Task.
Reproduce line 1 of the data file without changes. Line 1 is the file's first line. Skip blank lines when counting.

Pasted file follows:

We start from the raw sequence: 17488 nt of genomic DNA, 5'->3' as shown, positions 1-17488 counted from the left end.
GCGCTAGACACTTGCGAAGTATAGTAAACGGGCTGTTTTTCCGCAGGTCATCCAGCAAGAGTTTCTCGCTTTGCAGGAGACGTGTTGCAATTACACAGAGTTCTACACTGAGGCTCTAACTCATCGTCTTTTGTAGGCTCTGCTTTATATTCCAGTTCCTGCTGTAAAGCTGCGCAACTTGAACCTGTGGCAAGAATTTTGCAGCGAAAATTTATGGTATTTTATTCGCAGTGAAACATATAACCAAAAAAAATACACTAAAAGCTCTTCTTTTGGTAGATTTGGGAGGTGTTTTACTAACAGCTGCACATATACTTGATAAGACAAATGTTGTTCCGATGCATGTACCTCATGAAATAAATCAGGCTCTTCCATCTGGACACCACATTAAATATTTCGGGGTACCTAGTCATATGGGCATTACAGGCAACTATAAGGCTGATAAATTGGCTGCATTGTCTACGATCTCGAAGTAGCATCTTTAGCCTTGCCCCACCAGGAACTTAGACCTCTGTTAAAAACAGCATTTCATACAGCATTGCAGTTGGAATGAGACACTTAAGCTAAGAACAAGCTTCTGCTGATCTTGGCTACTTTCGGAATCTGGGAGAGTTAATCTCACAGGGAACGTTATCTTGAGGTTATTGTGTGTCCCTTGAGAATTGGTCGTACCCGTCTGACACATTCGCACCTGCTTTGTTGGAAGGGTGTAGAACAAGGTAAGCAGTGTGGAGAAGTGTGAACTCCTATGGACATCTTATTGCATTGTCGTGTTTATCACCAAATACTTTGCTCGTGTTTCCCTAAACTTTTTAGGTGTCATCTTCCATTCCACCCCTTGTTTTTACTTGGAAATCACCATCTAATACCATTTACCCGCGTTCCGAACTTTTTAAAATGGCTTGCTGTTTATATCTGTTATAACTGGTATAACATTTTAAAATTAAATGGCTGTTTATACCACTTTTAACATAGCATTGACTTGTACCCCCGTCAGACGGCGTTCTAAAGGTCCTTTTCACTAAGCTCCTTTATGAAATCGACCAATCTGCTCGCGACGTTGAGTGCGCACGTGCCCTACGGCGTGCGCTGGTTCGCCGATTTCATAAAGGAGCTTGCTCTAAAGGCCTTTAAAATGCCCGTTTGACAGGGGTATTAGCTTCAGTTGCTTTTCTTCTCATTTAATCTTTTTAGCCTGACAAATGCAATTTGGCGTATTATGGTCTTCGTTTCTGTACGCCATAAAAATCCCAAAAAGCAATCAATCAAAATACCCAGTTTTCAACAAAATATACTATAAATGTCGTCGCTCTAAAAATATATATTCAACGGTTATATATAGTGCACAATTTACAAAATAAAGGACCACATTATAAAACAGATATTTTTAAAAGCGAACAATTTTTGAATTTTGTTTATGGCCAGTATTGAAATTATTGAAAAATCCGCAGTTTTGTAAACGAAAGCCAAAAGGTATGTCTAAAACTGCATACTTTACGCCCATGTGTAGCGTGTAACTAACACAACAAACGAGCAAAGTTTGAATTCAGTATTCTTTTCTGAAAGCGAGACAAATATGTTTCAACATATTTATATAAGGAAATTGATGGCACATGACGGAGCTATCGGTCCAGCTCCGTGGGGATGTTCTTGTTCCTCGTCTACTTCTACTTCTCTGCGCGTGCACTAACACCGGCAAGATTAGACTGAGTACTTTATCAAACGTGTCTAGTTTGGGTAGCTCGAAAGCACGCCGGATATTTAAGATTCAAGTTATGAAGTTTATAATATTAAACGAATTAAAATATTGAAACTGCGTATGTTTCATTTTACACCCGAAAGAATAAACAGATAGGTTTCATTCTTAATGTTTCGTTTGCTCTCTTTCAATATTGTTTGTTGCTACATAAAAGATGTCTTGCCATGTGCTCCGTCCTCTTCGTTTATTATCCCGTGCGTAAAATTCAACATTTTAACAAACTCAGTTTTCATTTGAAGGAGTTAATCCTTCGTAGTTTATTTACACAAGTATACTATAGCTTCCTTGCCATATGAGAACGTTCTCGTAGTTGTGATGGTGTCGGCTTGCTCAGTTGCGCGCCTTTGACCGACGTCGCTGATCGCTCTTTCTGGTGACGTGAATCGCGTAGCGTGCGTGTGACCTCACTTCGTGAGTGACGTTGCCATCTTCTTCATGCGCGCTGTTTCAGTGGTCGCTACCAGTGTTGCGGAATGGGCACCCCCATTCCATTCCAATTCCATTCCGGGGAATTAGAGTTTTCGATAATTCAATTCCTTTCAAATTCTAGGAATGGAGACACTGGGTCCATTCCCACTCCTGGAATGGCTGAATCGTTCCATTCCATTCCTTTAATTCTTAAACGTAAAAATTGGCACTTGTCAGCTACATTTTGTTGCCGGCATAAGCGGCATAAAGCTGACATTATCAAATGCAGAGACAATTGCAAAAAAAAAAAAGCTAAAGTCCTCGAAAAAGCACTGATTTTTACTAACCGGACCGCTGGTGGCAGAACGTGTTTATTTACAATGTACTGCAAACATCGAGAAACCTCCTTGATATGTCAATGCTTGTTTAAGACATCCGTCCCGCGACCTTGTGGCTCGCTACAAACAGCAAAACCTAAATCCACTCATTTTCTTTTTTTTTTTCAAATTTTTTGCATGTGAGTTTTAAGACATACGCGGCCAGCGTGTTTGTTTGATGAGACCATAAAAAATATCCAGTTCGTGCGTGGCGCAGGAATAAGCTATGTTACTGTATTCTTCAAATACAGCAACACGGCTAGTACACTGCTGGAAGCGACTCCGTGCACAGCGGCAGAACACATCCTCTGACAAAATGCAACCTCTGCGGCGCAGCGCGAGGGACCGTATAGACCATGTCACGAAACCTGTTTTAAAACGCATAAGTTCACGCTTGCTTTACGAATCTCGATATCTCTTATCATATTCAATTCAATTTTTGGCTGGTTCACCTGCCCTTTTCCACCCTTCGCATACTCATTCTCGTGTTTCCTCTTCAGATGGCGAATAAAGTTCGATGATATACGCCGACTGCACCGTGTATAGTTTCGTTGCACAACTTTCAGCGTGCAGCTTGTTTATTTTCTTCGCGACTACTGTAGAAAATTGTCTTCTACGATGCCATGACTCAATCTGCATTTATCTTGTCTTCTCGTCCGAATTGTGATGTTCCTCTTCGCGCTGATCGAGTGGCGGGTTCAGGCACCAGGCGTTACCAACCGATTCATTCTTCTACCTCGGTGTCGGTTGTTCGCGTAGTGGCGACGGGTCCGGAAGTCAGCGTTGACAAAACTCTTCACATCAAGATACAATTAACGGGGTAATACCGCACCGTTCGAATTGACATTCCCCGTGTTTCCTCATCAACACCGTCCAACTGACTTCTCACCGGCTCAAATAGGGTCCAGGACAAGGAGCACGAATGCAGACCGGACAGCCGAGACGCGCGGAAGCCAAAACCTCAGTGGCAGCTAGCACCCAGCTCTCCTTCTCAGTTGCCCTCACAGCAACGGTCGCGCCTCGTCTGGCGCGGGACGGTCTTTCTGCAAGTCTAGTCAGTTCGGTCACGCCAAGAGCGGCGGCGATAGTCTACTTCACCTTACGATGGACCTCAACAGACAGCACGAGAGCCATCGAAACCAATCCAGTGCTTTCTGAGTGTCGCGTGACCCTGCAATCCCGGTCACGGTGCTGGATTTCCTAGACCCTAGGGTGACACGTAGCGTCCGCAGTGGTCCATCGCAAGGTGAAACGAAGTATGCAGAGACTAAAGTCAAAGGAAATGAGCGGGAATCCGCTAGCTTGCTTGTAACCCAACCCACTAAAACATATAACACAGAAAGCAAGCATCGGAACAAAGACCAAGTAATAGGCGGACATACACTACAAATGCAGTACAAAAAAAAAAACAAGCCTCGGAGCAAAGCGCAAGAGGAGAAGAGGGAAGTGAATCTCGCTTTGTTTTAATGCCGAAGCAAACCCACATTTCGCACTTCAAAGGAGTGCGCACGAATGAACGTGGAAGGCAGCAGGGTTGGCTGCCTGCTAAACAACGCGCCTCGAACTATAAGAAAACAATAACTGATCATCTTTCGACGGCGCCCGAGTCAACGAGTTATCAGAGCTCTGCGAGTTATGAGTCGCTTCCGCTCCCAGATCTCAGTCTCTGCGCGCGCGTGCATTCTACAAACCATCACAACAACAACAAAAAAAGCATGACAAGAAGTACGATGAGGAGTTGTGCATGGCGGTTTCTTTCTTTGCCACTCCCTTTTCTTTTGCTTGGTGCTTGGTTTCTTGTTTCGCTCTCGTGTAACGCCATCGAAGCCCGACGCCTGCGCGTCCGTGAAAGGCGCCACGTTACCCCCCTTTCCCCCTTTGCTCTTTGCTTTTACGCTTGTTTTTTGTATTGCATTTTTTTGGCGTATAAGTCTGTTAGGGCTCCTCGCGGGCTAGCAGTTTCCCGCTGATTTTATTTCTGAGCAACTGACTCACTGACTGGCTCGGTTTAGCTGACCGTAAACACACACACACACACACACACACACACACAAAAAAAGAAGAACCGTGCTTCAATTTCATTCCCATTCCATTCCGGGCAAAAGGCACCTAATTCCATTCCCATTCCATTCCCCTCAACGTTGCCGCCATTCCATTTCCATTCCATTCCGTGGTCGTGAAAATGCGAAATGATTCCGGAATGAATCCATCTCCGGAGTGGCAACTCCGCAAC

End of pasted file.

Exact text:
We start from the raw sequence: 17488 nt of genomic DNA, 5'->3' as shown, positions 1-17488 counted from the left end.